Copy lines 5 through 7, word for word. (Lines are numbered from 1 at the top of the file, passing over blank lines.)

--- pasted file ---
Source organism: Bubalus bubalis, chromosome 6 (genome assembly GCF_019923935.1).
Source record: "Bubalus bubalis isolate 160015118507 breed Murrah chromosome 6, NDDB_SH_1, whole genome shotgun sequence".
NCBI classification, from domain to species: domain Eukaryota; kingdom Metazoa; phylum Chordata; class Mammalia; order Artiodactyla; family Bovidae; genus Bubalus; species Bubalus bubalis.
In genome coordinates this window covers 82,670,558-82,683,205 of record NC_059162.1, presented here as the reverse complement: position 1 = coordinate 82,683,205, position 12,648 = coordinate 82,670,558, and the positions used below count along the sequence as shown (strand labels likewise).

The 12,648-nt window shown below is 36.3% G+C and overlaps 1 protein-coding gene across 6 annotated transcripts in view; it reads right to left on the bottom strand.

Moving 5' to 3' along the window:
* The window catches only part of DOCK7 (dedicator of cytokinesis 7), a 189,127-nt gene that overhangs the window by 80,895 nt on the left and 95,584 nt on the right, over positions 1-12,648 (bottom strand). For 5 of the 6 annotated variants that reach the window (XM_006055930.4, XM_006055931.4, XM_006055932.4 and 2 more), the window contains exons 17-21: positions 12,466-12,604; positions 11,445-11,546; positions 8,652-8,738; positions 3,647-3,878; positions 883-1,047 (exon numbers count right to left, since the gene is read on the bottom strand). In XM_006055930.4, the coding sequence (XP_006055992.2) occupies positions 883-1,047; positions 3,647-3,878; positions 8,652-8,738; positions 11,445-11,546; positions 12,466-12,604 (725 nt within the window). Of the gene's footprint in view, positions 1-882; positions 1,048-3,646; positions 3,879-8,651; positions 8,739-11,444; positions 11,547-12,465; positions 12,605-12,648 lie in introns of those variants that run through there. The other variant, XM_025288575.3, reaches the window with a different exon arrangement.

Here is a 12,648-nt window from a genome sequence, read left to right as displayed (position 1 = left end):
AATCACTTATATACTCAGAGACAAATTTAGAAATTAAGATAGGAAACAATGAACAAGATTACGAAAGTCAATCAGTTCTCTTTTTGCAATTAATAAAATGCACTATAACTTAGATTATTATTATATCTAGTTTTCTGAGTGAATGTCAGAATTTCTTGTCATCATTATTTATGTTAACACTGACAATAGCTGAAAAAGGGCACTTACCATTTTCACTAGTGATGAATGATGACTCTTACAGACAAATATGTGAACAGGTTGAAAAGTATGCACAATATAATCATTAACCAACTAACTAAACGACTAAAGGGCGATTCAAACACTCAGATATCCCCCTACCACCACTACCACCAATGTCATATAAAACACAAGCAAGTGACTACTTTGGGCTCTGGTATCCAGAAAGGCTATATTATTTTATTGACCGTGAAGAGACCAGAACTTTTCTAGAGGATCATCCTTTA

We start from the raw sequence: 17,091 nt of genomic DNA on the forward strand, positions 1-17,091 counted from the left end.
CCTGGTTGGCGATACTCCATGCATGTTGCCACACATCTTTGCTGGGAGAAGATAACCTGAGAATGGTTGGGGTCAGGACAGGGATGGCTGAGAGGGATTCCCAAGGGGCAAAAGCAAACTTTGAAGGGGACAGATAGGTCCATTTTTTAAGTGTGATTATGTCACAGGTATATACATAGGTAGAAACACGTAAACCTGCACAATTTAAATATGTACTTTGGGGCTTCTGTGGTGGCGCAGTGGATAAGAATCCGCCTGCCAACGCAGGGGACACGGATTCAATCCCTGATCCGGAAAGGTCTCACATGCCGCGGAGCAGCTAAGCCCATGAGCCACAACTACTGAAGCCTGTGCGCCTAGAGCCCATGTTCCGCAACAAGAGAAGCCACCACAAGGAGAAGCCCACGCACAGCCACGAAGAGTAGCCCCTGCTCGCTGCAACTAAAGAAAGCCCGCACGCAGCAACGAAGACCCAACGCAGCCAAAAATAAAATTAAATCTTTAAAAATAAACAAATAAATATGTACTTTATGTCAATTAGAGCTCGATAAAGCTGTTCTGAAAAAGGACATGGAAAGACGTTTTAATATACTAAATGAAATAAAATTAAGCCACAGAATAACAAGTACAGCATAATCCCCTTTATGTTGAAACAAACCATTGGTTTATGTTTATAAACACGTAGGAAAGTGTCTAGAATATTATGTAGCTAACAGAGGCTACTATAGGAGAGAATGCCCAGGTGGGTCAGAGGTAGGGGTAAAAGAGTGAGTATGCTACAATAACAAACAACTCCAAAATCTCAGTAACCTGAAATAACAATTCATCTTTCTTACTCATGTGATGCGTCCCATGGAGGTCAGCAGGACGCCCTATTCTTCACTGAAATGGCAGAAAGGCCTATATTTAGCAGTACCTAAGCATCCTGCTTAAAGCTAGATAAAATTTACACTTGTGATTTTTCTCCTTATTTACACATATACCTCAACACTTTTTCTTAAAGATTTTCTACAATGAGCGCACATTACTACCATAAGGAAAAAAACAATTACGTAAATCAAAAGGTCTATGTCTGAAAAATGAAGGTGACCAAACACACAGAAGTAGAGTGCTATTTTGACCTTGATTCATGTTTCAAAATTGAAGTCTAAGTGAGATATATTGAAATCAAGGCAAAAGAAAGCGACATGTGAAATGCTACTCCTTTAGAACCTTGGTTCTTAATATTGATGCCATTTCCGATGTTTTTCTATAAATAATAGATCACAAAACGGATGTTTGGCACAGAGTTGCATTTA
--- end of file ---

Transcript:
The 12,648-nt window shown below is 36.3% G+C and overlaps 1 protein-coding gene across 6 annotated transcripts in view; it reads right to left on the bottom strand.

Moving 5' to 3' along the window:
* The window catches only part of DOCK7 (dedicator of cytokinesis 7), a 189,127-nt gene that overhangs the window by 80,895 nt on the left and 95,584 nt on the right, over positions 1-12,648 (bottom strand). For 5 of the 6 annotated variants that reach the window (XM_006055930.4, XM_006055931.4, XM_006055932.4 and 2 more), the window contains exons 17-21: positions 12,466-12,604; positions 11,445-11,546; positions 8,652-8,738; positions 3,647-3,878; positions 883-1,047 (exon numbers count right to left, since the gene is read on the bottom strand). In XM_006055930.4, the coding sequence (XP_006055992.2) occupies positions 883-1,047; positions 3,647-3,878; positions 8,652-8,738; positions 11,445-11,546; positions 12,466-12,604 (725 nt within the window). Of the gene's footprint in view, positions 1-882; positions 1,048-3,646; positions 3,879-8,651; positions 8,739-11,444; positions 11,547-12,465; positions 12,605-12,648 lie in introns of those variants that run through there. The other variant, XM_025288575.3, reaches the window with a different exon arrangement.